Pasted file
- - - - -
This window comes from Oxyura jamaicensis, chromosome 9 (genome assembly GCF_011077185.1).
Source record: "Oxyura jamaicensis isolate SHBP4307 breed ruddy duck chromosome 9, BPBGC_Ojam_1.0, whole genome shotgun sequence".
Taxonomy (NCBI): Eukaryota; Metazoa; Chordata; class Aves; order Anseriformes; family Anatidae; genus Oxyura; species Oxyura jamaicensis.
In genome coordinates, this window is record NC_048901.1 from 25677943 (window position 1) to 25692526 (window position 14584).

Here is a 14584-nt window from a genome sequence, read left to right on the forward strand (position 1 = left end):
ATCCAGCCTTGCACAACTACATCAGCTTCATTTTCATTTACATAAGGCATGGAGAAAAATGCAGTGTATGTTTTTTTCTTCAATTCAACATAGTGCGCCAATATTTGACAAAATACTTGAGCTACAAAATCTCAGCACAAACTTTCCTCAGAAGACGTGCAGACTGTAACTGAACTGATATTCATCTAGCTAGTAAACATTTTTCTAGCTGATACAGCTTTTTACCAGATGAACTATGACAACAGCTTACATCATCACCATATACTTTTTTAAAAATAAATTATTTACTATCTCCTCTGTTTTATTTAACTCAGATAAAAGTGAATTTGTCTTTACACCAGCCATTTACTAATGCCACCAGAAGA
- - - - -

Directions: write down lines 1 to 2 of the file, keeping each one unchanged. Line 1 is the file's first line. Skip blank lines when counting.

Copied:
This window comes from Oxyura jamaicensis, chromosome 9 (genome assembly GCF_011077185.1).
Source record: "Oxyura jamaicensis isolate SHBP4307 breed ruddy duck chromosome 9, BPBGC_Ojam_1.0, whole genome shotgun sequence".